To investigate whether meteorological factors (temperature, barometric pressure, relative humidity, ultraviolet index [UVI], and seasons) trigger flares in male and female urologic chronic pelvic pain patients.
We assessed flare status every 2 weeks in our case-crossover study of flare triggers in the Multidisciplinary Approach to the Study of Chronic Pelvic Pain 1-year longitudinal study. Flare symptoms, flare start date, and exposures in the 3 days preceding a flare or the date of questionnaire completion were assessed for the first three flares and at three randomly selected nonflare times. We linked these data to daily temperature, barometric pressure, relative humidity, and UVI values by participants' first 3 zip code digits. Values in the 3 days before and the day of a flare, as well as changes in these values, were compared to nonflare values by conditional logistic regression. Differences in flare rates by astronomical and growing seasons were investigated by Poisson regression in the full study population.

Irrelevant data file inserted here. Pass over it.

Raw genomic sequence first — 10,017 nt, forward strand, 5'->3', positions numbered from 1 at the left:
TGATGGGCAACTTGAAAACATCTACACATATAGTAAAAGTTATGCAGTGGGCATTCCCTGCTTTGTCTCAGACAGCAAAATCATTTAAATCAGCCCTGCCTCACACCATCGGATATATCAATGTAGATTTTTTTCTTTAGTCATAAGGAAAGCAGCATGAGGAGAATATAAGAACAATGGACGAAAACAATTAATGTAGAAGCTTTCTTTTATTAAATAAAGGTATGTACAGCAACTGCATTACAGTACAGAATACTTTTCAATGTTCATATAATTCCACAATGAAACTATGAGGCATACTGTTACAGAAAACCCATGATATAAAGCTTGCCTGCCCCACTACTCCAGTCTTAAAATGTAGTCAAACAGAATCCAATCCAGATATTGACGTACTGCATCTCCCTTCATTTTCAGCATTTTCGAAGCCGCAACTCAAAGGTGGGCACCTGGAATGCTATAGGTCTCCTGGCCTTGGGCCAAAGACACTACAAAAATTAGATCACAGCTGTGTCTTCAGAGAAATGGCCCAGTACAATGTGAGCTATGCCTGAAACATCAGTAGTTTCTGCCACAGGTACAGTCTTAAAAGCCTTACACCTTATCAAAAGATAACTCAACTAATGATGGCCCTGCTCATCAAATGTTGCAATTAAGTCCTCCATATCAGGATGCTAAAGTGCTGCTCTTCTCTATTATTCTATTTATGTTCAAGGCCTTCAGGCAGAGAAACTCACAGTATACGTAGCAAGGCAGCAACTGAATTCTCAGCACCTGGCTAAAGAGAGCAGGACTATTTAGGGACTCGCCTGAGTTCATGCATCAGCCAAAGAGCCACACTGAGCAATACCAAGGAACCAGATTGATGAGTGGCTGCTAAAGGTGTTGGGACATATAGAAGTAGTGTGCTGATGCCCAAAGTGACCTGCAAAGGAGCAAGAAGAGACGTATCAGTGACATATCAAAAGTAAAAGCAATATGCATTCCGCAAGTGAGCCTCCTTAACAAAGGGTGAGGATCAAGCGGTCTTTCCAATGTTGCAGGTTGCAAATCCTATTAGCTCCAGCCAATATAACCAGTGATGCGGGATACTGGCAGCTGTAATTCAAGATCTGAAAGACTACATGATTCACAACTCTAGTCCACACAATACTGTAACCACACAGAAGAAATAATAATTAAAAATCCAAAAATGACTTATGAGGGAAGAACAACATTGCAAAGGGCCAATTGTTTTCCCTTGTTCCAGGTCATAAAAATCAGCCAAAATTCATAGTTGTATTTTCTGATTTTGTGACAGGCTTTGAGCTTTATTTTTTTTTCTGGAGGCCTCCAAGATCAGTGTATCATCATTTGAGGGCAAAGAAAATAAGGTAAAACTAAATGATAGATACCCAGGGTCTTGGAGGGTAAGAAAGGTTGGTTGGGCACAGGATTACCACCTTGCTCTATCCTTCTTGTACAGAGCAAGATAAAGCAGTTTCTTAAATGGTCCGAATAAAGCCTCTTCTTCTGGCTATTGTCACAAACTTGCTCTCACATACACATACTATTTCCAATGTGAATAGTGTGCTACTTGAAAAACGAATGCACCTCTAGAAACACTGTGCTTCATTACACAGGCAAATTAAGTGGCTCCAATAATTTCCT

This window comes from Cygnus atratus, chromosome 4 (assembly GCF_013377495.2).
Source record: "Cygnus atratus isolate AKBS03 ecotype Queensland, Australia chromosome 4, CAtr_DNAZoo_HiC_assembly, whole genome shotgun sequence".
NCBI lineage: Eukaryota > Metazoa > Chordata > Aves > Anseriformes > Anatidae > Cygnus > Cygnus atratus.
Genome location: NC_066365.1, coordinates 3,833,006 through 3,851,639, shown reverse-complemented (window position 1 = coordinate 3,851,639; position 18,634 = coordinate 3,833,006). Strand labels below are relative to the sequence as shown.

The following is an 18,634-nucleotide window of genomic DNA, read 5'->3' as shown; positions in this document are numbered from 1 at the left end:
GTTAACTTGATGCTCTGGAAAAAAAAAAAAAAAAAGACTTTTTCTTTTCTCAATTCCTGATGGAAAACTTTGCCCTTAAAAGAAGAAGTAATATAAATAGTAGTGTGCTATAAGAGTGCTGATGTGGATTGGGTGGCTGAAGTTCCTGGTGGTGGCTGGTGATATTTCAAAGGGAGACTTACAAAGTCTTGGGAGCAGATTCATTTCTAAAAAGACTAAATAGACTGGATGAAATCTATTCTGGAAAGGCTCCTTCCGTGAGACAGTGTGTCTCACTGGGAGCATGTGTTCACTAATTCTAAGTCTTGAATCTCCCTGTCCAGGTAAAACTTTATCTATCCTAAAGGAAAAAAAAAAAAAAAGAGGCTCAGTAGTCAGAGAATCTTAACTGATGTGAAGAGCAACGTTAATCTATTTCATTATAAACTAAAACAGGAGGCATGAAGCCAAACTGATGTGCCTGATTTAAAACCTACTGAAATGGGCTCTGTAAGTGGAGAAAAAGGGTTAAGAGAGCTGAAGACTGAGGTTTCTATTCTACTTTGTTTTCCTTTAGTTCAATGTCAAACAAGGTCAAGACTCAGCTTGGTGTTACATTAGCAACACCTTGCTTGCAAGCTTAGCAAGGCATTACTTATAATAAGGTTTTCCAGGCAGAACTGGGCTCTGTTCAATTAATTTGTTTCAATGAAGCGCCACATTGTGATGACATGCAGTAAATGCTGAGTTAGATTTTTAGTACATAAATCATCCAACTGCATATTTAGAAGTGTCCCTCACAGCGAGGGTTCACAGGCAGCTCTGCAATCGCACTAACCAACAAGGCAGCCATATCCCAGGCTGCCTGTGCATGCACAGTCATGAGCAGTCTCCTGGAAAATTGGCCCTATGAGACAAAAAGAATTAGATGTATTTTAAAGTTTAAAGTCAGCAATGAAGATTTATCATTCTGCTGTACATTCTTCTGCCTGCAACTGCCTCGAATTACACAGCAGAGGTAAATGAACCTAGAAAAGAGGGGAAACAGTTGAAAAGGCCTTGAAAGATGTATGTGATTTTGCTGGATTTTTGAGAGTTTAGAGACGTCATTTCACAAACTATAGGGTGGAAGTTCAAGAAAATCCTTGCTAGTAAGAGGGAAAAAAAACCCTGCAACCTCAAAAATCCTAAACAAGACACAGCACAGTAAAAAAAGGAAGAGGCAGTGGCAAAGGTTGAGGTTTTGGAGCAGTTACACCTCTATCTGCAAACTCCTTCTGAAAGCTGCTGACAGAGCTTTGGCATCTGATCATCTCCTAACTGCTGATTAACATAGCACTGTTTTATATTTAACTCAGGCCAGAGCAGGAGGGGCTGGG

A total of 574 flare and 792 nonflare assessments (290 participants) were included in the case-crossover analysis, and 966 flare and 5389 nonflare (409 participants) were included in the full study analysis. Overall, no statistically significant associations were observed for daily weather, no patterns of associations were observed for weather changes, and no differences in flare rates were observed by season.
We found minimal evidence to suggest that weather triggers flares, although we cannot rule out the possibility that a small subset of patients is susceptible.
Neurourology and urodynamics. 2020 May 04 [Epub]
Jieni Li, Tiange Yu, Irum Javed, Chaitanya Siddagunta, Ratna Pakpahan, Marvin E Langston, Leslie K Dennis, Darrel M Kingfield, David J Moore, Gerald L Andriole, H Henry Lai, Graham A Colditz, Siobhan Sutcliffe, MAPP Research Network
Division of Public Health Sciences, Department of Surgery, Washington University School of Medicine, St. Louis, Missouri., Department of Epidemiology & Biostatistics, Mel and Enid Zuckerman College of Public Health, University of Arizona, Tucson, Arizona., Cooperative Institute for Research in Environmental Sciences, University of Colorado, NOAA/OAR/ESRL/Global Systems Laboratory, Boulder, Colorado., School of Natural Resources and the Environment, University of Arizona, Tucson, Arizona., Division of Urological Surgery, Department of Surgery, Washington University School of Medicine, St. Louis, Missouri.